For crews desiring compliance with NFPA 1670, Standard for Technical Rescue Training, Chapter 6-2.2a, a vehicle crash scene size-up should include the following.
Topic:Side Impact Collision Size-Up
It is important that rescue personnel be competent in conducting an accurate and efficient scene size-up upon arrival at a vehicle incident. For crews desiring compliance with NFPA 1670, Standard for Technical Rescue Training, Chapter 6-2.2a, a vehicle crash scene size-up should include;
- Scope and magnitude of the incident
- Risk/Benefit analysis (body recovery versus rescue)
- Number/size of vehicles and/or machines affected
- Integrity and stability of vehicles and/or machines affected
- Number of known/potential victims
- Access to the scene
- Hazards such as disrupted or exposed utilities, standing or flowing water, mechanical, hazardous materials, electrical, and explosives
- Exposure to traffic
- Environmental factors
- Available/necessary resources
This Crash Course lesson uses the NFPA 1670 size-up points as they address one specific vehicle crash; a Saturn 2-door coupe into a pole. Review of the images provided will function to stimulate a "what if" discussion regarding each NFPA size-up factor and how they apply to this collision.
Scope and Magnitude of the Incident
Using the NFPA 1670 Standard as a guide, this Crash Course will review the NFPA size-up considerations that an Operations-level vehicle rescue responder should have mastery of. The first NFPA size-up point is the 'scope and magnitude of the incident'. Scope relates to the "size" of the incident; one vehicle in this case. Magnitude relates to the ability of the responders to handle the situation before them. This is a one-vehicle collision into a fixed object; a pole in this circumstance. Fire department, EMS, rescue, law enforcement, and a tow/recovery vehicle should be sufficient. Potentially a medical helicopter could also be utilized.
Risk/Benefit Analysis (Body Recovery Versus Rescue)
In this situation, the hit is to the passenger's front door. A seated front seat passenger would be in grave danger of serious or fatal injuries. This patient would be your 'recovery' operation. The rear seat occupants and the driver, if seated and belted, would most likely be alive at the time you arrive and would be your 'rescue' operation.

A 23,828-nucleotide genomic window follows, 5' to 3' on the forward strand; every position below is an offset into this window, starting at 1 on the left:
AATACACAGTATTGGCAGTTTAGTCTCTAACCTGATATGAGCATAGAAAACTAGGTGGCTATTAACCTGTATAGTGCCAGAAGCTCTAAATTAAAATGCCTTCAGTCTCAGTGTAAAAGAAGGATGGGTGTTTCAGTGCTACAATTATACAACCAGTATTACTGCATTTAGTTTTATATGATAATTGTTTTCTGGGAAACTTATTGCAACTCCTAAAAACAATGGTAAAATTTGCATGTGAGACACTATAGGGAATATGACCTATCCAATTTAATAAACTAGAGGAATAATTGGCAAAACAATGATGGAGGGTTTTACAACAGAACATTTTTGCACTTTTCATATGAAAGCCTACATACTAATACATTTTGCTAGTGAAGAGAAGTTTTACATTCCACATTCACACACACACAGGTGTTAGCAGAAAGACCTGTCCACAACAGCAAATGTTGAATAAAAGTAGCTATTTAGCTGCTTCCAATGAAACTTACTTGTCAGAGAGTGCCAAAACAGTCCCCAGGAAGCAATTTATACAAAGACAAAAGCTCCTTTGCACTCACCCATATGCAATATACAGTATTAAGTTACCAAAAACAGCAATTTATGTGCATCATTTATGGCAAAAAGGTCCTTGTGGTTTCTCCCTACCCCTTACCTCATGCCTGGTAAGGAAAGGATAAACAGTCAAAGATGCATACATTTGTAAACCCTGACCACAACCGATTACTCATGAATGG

Number/Size of Vehicles and/or Machines Affected
This is a one vehicle collision. A typical arrival report might go like this, "Engine 5 is out, Main Street and Market Street, I have a one vehicle collision, major damage into a pole. Engine 5 is establishing Main Street Command."
Integrity and stability of vehicles and/or machines affected
This is an important consideration. The Saturn that essentially 'ate' this pole would probably be easy to stabilize. There should not be a problem accessing and shutting down the battery; it's under the hood.
Number of Known/Potential Victims
The rescue officer must work to determine the number of known or potential victims. Being a 2-door coupe, you would not expect more than 5 occupants to realistically be inside the car. As we all know however, there could be one victim or a dozen. Expect the unexpected. Be sure to check around the area and beneath the car to see if anyone was ejected or struck as a pedestrian.
Access to the Scene
Too many times rescuers try to gain access to trapped patients at the point of impact. This is where the vehicle is most crushed and least open and accessible. With this Saturn, there is good access along the driver's side door, left windows, the rear window, and actually even the passenger's rear window area. At least it should be possible to quickly make patient contact with any trapped occupants as soon as it it safe to do so.
Hazards Such as Disrupted or Exposed Utilities, Standing or Flowing Water, Mechanical, Hazardous Materials, Electrical, and Explosives